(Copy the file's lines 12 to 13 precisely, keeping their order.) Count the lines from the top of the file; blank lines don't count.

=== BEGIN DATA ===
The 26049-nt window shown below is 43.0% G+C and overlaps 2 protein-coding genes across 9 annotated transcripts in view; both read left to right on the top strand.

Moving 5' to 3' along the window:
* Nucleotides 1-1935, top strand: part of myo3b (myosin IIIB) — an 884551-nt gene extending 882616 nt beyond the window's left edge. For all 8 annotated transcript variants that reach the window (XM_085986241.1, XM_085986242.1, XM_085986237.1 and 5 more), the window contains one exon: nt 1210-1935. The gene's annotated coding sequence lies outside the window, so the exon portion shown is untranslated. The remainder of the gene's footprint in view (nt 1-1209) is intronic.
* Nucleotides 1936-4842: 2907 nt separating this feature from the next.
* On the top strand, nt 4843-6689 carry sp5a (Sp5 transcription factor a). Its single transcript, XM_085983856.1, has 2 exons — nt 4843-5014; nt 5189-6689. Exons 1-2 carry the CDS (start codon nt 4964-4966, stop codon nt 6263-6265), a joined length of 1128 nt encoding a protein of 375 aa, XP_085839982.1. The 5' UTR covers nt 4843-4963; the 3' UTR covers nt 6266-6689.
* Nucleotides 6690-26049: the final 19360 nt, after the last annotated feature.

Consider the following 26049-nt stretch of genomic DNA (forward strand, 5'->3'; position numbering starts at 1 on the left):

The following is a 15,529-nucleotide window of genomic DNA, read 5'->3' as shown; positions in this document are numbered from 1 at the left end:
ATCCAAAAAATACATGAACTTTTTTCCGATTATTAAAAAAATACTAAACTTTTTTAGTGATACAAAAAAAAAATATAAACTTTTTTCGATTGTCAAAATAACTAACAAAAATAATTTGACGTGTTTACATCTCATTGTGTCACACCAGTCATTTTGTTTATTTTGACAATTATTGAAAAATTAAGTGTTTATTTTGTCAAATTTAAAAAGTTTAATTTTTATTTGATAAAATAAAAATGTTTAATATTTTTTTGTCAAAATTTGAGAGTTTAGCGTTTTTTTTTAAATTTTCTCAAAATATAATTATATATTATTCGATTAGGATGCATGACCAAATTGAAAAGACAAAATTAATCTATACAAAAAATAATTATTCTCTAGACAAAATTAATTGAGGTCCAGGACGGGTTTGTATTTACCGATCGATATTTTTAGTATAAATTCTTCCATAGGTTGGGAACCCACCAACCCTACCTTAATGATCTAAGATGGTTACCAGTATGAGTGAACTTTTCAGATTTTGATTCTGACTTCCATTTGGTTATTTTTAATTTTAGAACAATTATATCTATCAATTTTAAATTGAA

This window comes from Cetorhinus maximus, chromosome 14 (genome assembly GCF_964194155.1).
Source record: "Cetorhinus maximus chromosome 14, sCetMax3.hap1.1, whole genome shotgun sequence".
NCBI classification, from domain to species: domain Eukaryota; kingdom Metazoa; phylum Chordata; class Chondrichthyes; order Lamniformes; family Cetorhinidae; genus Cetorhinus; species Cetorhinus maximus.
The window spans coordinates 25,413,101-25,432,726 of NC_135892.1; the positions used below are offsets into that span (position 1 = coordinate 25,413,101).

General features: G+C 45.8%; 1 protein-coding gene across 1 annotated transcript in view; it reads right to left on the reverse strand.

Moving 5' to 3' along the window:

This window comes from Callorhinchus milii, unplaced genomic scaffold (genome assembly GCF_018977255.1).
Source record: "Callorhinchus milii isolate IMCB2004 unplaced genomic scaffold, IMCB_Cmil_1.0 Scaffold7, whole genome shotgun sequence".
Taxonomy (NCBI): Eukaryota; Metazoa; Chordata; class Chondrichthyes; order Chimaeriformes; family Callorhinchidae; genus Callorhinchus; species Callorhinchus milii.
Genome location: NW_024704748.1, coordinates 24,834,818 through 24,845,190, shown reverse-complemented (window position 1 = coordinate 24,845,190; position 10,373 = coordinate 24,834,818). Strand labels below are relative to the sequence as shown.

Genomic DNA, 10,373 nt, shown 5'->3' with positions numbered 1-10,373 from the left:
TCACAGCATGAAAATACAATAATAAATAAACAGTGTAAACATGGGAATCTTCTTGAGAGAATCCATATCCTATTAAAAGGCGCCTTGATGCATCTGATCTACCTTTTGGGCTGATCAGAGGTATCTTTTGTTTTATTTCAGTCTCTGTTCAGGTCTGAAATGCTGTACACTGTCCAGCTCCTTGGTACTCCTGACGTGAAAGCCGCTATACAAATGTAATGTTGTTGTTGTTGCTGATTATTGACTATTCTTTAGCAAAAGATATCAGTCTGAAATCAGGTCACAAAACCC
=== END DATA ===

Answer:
NCBI classification, from domain to species: domain Eukaryota; kingdom Metazoa; phylum Chordata; class Chondrichthyes; order Lamniformes; family Cetorhinidae; genus Cetorhinus; species Cetorhinus maximus.
The window spans coordinates 25,413,101-25,432,726 of NC_135892.1; the positions used below are offsets into that span (position 1 = coordinate 25,413,101).